The medieval stone city of Edinburgh boasts a staggering 700 pubs for its population of just under 500,000, the highest concentration of pubs in Great Britain. And the epicenter of Edinburgh’s beer sampling scene, as any local will tell you, is Rose Street, only a brisk 10-minute walk down the hill from the Royal Mile and Edinburgh Castle. Now a lively pedestrian walkway, Rose Street lies between New Town’s upscale Princes Street and George Street.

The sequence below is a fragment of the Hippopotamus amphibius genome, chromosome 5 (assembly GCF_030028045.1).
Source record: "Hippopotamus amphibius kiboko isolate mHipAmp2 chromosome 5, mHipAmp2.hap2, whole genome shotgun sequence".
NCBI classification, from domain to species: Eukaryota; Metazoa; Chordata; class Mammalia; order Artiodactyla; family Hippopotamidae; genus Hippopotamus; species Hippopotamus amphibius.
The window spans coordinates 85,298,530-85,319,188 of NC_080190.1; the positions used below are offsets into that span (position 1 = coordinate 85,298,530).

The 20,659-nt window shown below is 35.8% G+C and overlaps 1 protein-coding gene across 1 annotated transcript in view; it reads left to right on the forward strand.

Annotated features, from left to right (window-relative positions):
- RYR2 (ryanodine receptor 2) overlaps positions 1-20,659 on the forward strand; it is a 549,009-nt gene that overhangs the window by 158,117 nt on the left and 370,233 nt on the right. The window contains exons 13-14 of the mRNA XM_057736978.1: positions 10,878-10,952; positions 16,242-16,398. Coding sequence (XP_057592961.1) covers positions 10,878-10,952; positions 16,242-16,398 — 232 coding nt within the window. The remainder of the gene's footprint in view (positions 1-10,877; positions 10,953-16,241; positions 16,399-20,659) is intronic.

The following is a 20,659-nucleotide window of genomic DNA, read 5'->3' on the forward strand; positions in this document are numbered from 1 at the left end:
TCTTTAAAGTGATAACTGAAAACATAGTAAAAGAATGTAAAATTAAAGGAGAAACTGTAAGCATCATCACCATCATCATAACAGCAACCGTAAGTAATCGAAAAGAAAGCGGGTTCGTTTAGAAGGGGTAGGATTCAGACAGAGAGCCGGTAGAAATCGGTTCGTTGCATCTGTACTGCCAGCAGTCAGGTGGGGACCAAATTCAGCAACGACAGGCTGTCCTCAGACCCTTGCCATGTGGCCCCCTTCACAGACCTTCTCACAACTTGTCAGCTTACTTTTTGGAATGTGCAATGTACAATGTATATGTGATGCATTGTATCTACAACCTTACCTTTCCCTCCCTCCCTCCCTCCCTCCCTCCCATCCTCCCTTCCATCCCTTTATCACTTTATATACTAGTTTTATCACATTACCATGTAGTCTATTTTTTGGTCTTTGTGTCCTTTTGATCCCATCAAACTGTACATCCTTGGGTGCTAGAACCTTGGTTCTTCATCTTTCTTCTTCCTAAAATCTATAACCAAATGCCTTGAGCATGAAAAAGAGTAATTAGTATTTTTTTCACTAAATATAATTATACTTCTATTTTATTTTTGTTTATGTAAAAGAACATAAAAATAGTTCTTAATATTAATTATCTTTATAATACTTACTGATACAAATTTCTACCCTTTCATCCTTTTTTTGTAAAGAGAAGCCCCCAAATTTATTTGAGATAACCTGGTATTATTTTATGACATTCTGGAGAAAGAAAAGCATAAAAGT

It’s much more fun drinking ale in a place that has some history to it, and Rose Street has that in pints, with some of its pubs dating to the 1850’s. I recently walked the narrow confines of Rose Street at the behest of your editor, to see what all the fuss was about, and emerged seriously impressed. According to my handwritten notes, which appear to have deteriorated badly as my tour progressed, there are 12 pubs in this short stretch of about 1,000 metres. This gives an average of one public house every 83 metres, a formidable challenge for even the hardiest of pub crawlers. Even more daunting, some of the pubs are directly opposite each other. Despite this, thousands of students attempt the “Rose Street Challenge” of downing a pint at every bar, with most of them, predictably, falling miserably short of completing the full monty.